17. Enhanced Solubility of Poorly Soluble Drugs Via Spray Drying

  1. Dennis Douroumis1 and
  2. Alfred Fahr2
  1. Cordin Arpargaus,
  2. David Rütti and
  3. Marco Meuri

Published Online: 4 FEB 2013

DOI: 10.1002/9781118444726.ch17

Drug Delivery Strategies for Poorly Water-Soluble Drugs

Drug Delivery Strategies for Poorly Water-Soluble Drugs

How to Cite

Arpargaus, C., Rütti, D. and Meuri, M. (2013) Enhanced Solubility of Poorly Soluble Drugs Via Spray Drying, in Drug Delivery Strategies for Poorly Water-Soluble Drugs (eds D. Douroumis and A. Fahr), John Wiley & Sons Ltd, Oxford, UK. doi: 10.1002/9781118444726.ch17

Editor Information

  1. 1

    School of Science, University of Greenwich, UK

  2. 2

    Friedrich-Schiller University of Jena, Germany

Publication History

  1. Published Online: 4 FEB 2013
  2. Published Print: 21 JAN 2013

ISBN Information

Print ISBN: 9780470711972

Online ISBN: 9781118444726



  • Bioavailability;
  • Controlled drug release;
  • Drug delivery;
  • Encapsulation;
  • Evaporation;
  • Nanotechnology;
  • Particles;
  • Powders;
  • Scale-up;
  • Spray;
  • drying


Spray drying is a simple, rapid, reproducible, and scalable drying technique, allowing mild temperature conditions suited to heat-sensitive biopharmaceutical compounds. Compared to other methods used in drug delivery applications, spray drying is a continuous process to directly transform various liquids (solutions, emulsions, dispersions, slurries, pastes or even melts) into solid particles with adjustable size, distribution, shape, porosity, density, and chemical composition. In this chapter, numerous application examples are presented for the spray drying of poorly soluble drugs in the early stages of product development using a laboratory-scale spray dryer from BÜCHI Labortechnik AG.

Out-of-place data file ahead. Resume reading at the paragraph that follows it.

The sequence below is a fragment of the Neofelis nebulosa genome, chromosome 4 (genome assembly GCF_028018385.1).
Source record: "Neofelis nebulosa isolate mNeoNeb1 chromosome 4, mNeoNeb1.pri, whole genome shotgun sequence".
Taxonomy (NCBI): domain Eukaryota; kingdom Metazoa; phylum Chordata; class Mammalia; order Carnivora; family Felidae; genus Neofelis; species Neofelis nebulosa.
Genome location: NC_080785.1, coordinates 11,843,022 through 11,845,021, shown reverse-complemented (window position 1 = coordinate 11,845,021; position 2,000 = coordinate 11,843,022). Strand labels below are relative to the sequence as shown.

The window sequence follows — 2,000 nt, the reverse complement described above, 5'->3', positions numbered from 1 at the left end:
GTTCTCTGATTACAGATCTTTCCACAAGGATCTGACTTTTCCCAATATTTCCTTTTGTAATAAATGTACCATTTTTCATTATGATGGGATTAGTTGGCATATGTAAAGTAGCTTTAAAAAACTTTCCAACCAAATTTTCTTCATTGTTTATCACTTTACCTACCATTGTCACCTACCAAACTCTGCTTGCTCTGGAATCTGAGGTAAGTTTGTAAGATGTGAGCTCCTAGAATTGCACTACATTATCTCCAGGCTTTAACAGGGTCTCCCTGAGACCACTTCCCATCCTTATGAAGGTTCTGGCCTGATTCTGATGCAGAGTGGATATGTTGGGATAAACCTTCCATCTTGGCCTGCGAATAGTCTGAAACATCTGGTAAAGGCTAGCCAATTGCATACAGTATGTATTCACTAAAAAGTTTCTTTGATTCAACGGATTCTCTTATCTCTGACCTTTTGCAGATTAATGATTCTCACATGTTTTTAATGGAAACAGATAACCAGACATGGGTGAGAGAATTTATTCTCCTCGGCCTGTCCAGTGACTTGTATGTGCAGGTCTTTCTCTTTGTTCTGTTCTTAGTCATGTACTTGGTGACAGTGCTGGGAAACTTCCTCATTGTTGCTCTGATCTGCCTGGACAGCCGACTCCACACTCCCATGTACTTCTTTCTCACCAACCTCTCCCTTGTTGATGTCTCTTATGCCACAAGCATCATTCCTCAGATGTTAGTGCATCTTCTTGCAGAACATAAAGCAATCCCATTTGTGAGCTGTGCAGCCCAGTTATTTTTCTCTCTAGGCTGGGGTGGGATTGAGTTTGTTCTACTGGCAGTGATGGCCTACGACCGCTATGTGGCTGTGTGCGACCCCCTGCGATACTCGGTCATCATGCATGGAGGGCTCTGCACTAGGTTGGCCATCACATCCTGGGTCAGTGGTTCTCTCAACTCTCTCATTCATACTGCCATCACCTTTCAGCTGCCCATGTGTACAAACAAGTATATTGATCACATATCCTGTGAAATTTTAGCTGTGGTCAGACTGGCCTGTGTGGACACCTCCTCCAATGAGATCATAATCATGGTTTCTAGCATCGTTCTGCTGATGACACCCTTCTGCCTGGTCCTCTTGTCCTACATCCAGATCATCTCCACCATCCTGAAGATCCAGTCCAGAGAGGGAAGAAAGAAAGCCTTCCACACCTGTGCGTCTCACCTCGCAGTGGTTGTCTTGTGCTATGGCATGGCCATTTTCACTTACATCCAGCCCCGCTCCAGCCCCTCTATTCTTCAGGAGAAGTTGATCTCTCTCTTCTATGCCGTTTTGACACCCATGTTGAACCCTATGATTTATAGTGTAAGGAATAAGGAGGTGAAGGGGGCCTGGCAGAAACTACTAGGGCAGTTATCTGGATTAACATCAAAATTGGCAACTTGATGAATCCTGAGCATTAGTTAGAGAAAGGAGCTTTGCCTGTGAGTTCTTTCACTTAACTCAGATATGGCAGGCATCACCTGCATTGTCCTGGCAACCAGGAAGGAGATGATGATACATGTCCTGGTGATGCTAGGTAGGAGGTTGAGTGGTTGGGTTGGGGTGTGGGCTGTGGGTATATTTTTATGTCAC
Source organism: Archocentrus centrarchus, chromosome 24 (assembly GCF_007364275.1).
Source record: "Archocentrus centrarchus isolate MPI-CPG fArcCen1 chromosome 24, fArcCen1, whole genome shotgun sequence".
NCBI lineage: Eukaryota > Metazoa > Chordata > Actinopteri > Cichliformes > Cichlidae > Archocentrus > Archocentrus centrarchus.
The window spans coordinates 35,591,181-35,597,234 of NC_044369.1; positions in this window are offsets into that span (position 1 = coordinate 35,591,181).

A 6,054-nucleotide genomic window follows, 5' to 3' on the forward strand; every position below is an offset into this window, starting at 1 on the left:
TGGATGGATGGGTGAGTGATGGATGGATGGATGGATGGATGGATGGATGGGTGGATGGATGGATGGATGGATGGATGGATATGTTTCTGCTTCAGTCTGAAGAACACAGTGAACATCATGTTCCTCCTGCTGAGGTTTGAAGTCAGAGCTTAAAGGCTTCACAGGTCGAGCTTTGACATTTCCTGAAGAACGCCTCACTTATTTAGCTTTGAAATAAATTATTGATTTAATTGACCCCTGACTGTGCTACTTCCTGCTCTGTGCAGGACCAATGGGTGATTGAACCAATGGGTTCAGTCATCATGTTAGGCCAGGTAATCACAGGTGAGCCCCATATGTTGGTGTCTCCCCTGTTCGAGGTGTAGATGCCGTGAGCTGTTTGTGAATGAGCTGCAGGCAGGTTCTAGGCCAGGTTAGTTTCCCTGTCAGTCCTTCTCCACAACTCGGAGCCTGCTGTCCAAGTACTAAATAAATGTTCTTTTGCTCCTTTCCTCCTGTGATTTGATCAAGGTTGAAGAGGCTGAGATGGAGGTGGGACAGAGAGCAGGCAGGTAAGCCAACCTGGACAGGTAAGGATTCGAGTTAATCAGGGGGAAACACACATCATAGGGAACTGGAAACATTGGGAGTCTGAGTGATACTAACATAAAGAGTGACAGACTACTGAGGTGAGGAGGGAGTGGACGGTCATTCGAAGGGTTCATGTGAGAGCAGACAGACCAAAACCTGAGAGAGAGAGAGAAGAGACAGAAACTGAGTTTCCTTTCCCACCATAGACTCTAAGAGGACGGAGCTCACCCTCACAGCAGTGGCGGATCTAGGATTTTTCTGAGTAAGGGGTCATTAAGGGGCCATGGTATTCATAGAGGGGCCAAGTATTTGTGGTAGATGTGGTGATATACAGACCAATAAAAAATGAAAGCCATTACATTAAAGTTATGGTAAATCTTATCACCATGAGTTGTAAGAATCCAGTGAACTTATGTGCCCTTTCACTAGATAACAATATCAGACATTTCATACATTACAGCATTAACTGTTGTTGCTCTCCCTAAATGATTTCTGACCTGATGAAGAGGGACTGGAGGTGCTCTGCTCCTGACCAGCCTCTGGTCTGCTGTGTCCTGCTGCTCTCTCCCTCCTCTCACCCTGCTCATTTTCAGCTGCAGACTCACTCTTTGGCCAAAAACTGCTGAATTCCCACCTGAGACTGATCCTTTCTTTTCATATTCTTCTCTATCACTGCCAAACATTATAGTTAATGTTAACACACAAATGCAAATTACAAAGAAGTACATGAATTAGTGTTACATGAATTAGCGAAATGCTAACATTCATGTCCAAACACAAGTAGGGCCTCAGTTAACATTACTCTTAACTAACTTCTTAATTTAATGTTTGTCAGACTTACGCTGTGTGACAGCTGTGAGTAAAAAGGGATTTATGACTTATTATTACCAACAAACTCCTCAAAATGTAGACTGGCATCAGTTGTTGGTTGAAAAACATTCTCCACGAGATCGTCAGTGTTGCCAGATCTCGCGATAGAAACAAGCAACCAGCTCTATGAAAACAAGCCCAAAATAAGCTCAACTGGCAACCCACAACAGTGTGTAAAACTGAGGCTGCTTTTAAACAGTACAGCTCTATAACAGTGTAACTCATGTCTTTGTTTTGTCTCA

Applications and spray drying process parameters are discussed in order to optimize:

  • • particle size to increase dissolution rates (e.g., improved controlled drug release profiles, better pharmacokinetic performance, and enhanced bioavailability);

  • • crystal habit modification (e.g., changing the morphological form of the solid from a crystalline structure to amorphous states);

  • • encapsulation of drugs in a suitable carrier or matrix (e.g., increase storage stability and protection of silica-lipid hybrid microcapsules, solid lipid nanoparticles as colloidal drug delivery systems, and microemulsions);

  • • conversion of nanosuspensions into flowable dry powders with high surface areas that can easily be redispersed;

  • • dry powder formulations for inhalation to treat asthma, cystic fibrosis, chronic pulmonary infections and lung cancers.